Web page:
The Gabby Petito case has received non-stop media attention and hints from the general public.
Nicole Wagon, a woman from northern Arapaho, said the same attention might have helped her daughter’s case resolved.
Indigenous people go missing and are killed at a higher rate than other groups.
Over the past two weeks, people across the United States have been fascinated by the story of Gabby Petit, a 22-year-old Caucasian woman who went missing during a cross-country road trip in a van with her boyfriend Brian Laundry.
Local and national Furiously covered media story.Police station, FBI, search and rescue team relentlessly Cornered clue.Social media sleuths We have meticulously tracked Petito’s digital trails.Who had saw Also Interaction A couple flooded FBI Tips Line..
And on September 19, Petit’s body was found near Grand Teton National Park in Wyoming, more than a week after she was reported missing.
Nicole Wagon, an indigenous mother and activist on the Wind River Indian Reservation in Wyoming, cannot help wondering how the same attention affected her daughters’ case.
“I believe they will probably be resolved if my daughters have half the coverage,” Wagon told the insider.
It was discovered that the wagon’s daughter, Joselin, was killed in 2019. About a year later, she reported that her other daughter, Jade, was missing. Jade was found dead a few weeks later.
A woman in northern Arapaho, Wagon still seeks answers and seeks justice for her girl, who represents only two of the many indigenous people who have gone missing or killed more than the other groups. I am.
NS report According to a Wyoming survey, indigenous homicide rates from 2010 to 2019 were 26.8%, eight times higher than white homicide rates. In a similar time frame, 710 indigenous people, mainly girls, were reported missing in the state. The report also found that only 30% of indigenous murder victims made the news, compared to 51% of white victims.
Similar findings have been recorded elsewhere.of Montana, Indigenous people make up 7% of the population, but 26% of the missing.of Minnesota, Indigenous people make up only 1% of the state’s population, but 9% of all women and girls killed are indigenous.
Still, the problem has been largely resolved Underreport.. Under pressure from activists like wagons, several states and federal governments have set up task forces to address the issue.
The wagon said she is now Known during Wyoming For her work. She attends the procession, meets with government officials, tracks law enforcement agencies, and holds posters for missing persons.
“I advocate trying to make a difference,” said the wagon. “What can we arrange to help this epidemic that is happening to both men and women in our bookings?”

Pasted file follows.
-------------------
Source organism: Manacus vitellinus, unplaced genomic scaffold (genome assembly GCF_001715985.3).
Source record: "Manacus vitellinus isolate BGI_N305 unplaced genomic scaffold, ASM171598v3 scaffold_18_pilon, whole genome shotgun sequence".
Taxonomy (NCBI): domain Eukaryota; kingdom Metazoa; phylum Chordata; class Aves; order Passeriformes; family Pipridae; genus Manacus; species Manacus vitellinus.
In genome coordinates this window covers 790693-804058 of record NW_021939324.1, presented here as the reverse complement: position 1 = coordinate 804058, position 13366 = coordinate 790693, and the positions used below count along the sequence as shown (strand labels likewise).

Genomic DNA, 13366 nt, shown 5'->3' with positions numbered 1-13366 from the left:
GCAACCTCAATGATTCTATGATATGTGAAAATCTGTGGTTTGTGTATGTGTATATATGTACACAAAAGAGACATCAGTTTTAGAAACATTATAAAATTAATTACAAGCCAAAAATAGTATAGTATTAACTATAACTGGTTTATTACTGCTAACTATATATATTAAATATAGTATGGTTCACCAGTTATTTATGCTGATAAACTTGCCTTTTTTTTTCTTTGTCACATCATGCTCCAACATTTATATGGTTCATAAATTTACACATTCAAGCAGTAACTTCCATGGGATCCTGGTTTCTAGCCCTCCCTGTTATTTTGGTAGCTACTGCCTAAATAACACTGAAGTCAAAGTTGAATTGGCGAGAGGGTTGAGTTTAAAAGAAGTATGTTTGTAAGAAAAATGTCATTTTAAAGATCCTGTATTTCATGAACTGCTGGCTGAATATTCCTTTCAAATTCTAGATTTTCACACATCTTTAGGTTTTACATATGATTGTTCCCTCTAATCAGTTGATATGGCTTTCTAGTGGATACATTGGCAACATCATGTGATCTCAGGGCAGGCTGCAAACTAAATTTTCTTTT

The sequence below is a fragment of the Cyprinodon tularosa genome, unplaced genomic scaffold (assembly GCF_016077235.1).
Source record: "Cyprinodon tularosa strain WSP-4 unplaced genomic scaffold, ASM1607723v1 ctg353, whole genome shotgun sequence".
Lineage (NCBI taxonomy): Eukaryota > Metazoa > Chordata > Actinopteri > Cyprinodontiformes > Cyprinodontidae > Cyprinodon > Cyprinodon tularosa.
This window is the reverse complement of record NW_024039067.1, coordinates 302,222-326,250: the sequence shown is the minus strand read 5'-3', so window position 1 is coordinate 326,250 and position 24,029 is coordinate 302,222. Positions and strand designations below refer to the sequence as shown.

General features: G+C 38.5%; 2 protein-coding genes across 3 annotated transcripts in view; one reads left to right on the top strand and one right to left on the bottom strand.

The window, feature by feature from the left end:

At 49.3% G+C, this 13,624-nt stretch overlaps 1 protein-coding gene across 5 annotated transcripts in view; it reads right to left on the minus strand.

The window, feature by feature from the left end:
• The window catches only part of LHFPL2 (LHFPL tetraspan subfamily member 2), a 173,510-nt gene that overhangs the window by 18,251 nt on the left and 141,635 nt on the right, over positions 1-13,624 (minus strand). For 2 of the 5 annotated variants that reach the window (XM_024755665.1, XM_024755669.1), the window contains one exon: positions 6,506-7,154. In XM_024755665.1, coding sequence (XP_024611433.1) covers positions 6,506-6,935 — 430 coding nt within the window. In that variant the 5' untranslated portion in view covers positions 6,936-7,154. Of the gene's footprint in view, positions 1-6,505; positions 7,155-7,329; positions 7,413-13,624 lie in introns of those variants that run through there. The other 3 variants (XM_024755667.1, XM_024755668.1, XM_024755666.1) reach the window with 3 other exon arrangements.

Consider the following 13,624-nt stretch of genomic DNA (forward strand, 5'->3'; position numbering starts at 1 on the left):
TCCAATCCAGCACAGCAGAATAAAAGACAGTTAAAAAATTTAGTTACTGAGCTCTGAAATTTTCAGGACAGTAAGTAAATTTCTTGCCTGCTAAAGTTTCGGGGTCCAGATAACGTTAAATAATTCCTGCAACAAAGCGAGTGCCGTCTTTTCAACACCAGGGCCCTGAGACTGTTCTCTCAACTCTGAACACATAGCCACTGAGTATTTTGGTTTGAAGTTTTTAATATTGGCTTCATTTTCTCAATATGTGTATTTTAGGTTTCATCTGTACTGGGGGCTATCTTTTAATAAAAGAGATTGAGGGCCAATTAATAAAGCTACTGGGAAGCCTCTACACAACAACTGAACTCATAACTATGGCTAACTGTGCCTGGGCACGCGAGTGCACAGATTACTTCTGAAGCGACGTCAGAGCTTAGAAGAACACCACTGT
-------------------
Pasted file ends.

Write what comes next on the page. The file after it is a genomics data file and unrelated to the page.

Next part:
“My daughters were counted and they were important.”
On January 5, 2019, at his home in Riverton, Wyoming, the eldest daughter of the wagon, Joselin Watt, and his partner, Rudy Perez, were found dead in a gunshot wound. unsolved..
About a year later, the wagon reported that another daughter, Jade Wagon, was missing. On January 21, 23-year-old Jade was found dead in the Wind River Reservation.Jade’s death was dominated AccidentalHowever, the wagon said there were still unanswered questions surrounding her death situation.
According to the wagon, Joselin’s gift was her voice.She sang at the funeral and often sang “Dancing in the sky” To honor the people of their community who passed through, despite making an emotional sacrifice to her.
“For me, it was a great blessing to see how much life my daughter had in a short period of time,” Wagon said, adding that Jocelyn made everyone feel worth it.
According to Wagon, Joselin’s sister Jade was a “beautiful and free spirit” who loved the outdoors. She paid homage to the elders and loved her grandparents, sisters and children.
“I heard her smirk from the crowd, which was very unique and proud,” said the wagon.
The wagon said her, “My heart goes to the Petit family. My mother, I know the pain too well.”
However, she added that it was painful to see the incident attracting swift action and overwhelming attention.
The wagon asked, as in the Petit case, “Can you name one native who has received all kinds of media, from coastal to coastal?”
She was pleased that Petit’s parents were able to find her daughter, thanked the incident for shedding light on others in Wyoming, and added, “I can hear the native voice now.” rice field.
But she wants people to know that her daughters are more than just statistics.
“Their lives were counted and important,” she said. “And no one knows their story.”
Do you have any news tips?Please contact this reporter at [email protected]..
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